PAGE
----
Morris dancers demand apology from minister after 'clumsy' phrase
He has angered badger groups, green energy proponents and both sides of the hunting debate.
But now Defra Secretary Owen Paterson has picked a his toughest battle yet – against the Westcountry's morris dancers.
Outraged morrismen and women across the region have demanded an apology from the Government minister after he twice mentioned he'd invented a new concept in the increasingly complex debate about reforms to the Common Agricultural Policy (CAP), and he'd called it "a morris dancing filter".
Many farmers – especially big agri-businesses – are not happy about the possibility that some of their subsidy will be moved by the EU's CAP reforms from money paid direct to farmers to more generic rural development and environmental schemes that the Government or other bodies think are worth financing.
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Mr Paterson was trying to reassure those farmers that the money they now have and perhaps won't get, won't in future be "wasted" on apparently frivolous rural-based schemes or projects like morris dancing.
Twice at the Conservative Party conference he referred to his new turn of phrase. Once, he said: "What I also want to put in place is what I call a morris dancing filter.
"There have been mistakes in the past and I want to make absolutely sure they are good schemes that deliver good worthwhile projects that are good for the economy and good for the environment," he added, appearing to imply that morris dancing was neither.
Word spread among the Westcountry's morris dancing rings and an apology has duly been demanded.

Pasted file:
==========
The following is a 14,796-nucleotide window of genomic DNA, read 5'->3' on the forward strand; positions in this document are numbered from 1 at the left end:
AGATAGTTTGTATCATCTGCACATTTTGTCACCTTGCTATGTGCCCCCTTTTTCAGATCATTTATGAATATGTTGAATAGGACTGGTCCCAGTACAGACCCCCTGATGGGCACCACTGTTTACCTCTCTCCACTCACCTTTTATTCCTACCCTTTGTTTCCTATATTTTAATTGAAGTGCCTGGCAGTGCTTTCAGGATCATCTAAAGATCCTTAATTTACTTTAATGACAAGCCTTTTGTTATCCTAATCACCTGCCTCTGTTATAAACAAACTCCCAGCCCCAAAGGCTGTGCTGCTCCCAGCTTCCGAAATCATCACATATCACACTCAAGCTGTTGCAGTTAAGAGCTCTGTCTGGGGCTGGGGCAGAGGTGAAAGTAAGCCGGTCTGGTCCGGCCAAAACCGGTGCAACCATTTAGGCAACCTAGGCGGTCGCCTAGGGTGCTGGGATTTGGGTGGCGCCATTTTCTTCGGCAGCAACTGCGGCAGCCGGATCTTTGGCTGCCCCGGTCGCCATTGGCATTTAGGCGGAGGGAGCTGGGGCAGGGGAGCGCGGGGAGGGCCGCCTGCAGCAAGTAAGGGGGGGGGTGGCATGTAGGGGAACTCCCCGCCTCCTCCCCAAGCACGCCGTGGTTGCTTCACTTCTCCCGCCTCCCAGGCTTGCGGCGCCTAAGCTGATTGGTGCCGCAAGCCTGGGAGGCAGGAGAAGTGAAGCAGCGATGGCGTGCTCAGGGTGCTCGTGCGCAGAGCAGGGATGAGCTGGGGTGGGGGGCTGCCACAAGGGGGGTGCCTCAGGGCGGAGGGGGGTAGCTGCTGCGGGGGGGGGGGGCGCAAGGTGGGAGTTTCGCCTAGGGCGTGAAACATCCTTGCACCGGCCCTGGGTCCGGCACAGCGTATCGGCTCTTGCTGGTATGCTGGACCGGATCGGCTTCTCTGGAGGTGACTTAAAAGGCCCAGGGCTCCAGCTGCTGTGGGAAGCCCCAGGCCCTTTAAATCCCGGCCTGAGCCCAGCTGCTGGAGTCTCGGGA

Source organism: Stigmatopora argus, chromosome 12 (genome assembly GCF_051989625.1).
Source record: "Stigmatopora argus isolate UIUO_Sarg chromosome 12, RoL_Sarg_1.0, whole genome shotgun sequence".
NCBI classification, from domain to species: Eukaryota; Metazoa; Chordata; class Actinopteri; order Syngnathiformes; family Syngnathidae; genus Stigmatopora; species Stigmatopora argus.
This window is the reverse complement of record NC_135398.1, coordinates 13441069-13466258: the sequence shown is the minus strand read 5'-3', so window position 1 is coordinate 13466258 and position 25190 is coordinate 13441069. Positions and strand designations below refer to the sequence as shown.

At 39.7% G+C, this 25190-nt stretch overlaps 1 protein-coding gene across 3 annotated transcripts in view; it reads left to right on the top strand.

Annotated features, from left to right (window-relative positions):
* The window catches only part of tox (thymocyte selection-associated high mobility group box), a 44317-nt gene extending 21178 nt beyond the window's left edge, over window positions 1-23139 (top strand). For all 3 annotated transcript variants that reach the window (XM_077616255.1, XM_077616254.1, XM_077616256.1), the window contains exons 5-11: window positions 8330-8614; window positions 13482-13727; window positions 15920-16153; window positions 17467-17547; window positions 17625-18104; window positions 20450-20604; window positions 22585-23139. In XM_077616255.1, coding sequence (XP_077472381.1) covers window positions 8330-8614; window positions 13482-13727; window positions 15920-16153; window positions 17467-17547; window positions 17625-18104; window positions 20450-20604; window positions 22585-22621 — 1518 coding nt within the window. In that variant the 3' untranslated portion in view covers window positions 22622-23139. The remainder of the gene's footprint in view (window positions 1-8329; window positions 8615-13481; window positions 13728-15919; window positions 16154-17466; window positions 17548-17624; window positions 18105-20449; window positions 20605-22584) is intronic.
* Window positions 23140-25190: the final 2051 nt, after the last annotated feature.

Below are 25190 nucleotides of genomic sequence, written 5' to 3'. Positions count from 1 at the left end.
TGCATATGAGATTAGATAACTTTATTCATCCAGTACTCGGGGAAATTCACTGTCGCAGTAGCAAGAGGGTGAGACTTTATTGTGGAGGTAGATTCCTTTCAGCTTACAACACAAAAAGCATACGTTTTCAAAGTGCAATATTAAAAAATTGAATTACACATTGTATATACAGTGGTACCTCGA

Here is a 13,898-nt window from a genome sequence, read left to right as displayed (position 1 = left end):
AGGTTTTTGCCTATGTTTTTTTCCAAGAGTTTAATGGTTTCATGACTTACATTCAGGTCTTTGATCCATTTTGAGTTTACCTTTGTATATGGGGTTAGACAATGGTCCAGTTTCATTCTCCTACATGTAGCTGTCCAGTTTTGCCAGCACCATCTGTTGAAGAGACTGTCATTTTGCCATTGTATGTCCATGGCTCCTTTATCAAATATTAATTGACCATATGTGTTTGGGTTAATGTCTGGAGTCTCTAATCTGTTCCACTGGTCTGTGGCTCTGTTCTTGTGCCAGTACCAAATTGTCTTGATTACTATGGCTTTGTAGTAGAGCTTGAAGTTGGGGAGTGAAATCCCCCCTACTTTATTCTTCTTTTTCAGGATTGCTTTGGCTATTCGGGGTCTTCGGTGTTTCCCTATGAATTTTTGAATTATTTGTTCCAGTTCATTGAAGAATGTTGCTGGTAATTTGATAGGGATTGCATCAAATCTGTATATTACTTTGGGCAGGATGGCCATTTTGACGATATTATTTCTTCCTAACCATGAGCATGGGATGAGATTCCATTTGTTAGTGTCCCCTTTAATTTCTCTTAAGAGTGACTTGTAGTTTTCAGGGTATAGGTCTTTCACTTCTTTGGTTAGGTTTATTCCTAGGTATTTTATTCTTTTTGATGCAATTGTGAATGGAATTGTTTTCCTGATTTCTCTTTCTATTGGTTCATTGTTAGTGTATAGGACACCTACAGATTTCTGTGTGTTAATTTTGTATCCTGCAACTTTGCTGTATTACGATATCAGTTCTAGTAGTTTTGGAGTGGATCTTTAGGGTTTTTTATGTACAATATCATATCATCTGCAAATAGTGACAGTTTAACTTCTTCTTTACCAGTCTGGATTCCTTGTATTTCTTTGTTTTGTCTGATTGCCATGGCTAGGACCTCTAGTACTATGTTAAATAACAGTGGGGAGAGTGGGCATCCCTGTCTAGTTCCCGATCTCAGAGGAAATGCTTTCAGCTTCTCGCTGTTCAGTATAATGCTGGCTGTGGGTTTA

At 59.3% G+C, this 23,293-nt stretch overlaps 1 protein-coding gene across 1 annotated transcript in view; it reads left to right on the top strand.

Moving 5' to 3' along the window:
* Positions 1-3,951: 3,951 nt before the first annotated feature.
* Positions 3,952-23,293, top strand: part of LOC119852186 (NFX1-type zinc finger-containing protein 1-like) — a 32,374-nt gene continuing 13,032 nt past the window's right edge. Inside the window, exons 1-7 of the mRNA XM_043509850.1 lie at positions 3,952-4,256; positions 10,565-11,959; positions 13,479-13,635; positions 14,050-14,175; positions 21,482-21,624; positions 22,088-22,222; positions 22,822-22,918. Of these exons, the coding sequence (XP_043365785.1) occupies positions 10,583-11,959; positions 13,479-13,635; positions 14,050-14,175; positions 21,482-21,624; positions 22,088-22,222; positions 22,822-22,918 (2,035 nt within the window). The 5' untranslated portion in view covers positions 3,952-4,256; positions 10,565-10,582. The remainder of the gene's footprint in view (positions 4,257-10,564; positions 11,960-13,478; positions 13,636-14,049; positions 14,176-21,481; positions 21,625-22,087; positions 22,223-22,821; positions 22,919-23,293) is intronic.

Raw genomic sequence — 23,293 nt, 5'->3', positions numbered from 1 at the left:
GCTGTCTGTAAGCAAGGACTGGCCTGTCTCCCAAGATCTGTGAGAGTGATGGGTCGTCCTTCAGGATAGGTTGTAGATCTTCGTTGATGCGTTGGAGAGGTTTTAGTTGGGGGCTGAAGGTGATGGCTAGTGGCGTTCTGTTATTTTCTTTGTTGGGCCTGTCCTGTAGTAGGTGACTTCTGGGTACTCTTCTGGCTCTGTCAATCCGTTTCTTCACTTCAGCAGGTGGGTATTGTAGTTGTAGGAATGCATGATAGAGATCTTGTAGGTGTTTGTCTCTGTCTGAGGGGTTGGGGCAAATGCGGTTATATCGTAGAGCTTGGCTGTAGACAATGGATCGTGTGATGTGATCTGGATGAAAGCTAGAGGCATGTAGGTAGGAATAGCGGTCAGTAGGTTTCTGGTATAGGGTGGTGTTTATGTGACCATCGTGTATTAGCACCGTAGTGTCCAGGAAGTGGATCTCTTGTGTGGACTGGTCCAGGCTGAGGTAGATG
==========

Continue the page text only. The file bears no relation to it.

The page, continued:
Julia Catovsky, the secretary of the Somerset-based Treacle Eater clog troupe, said Mr Paterson's choice of example devalued their hobby and wrote to the minister.
"Many of our members have been morris dancers for 30-plus years and we are saddened that you have used the term in this derogatory manner to imply wasting funds on inappropriate rural projects," she told him.
"The 10,000-plus morris dancers in this country of all ages and from a wide range of backgrounds, both rural and urban, receive no funding from either the UK Government or the EU subsidy in pursuance of our minority sport.
"We feel that morris dancing is an important part of our British heritage and that this term sheds a negative light on an activity which is enjoyed by a large number of people, causes no environmental damage and is often in support of charitable causes.
"Please would you find another term to promote your better use of UK Government/EU subsidy? An apology for what may at best have been a clumsy choice of words would seem appropriate," she added.
Not since the then Labour Government minister for the arts, Kim Howells, remarked in a Commons debate about live music licensing that he "couldn't imagine anything worse" than a folk trio playing in a Somerset pub – and was then ambushed by The Wurzels on a visit to Bristol the next day – has a minister's remark caused such outrage among the Westcountry's cultural bastions.
Jed Dunn, the Morris Ring representative for the South West and West, added: "Can Mr Paterson say exactly what he thinks a 'morris dancing filter' is, and would he mind if we introduce a 'Mr Paterson filter' into our dancing? I expect he thinks this was a throwaway line. Like so many politicians today, he speaks without any thought whatsoever."
And Ray King, a morris dancing veteran and past squire of the Morris Ring, said: "I'm quite appalled by the slur on morris dancers implied by Mr Paterson. Firstly, we receive no government or EU money whatsoever.
"Perhaps if some money were sent our way, we might have some fitter young people around. And secondly, how can he be so ignorant as not to recognise that the morris is part of Britain's culture and heritage."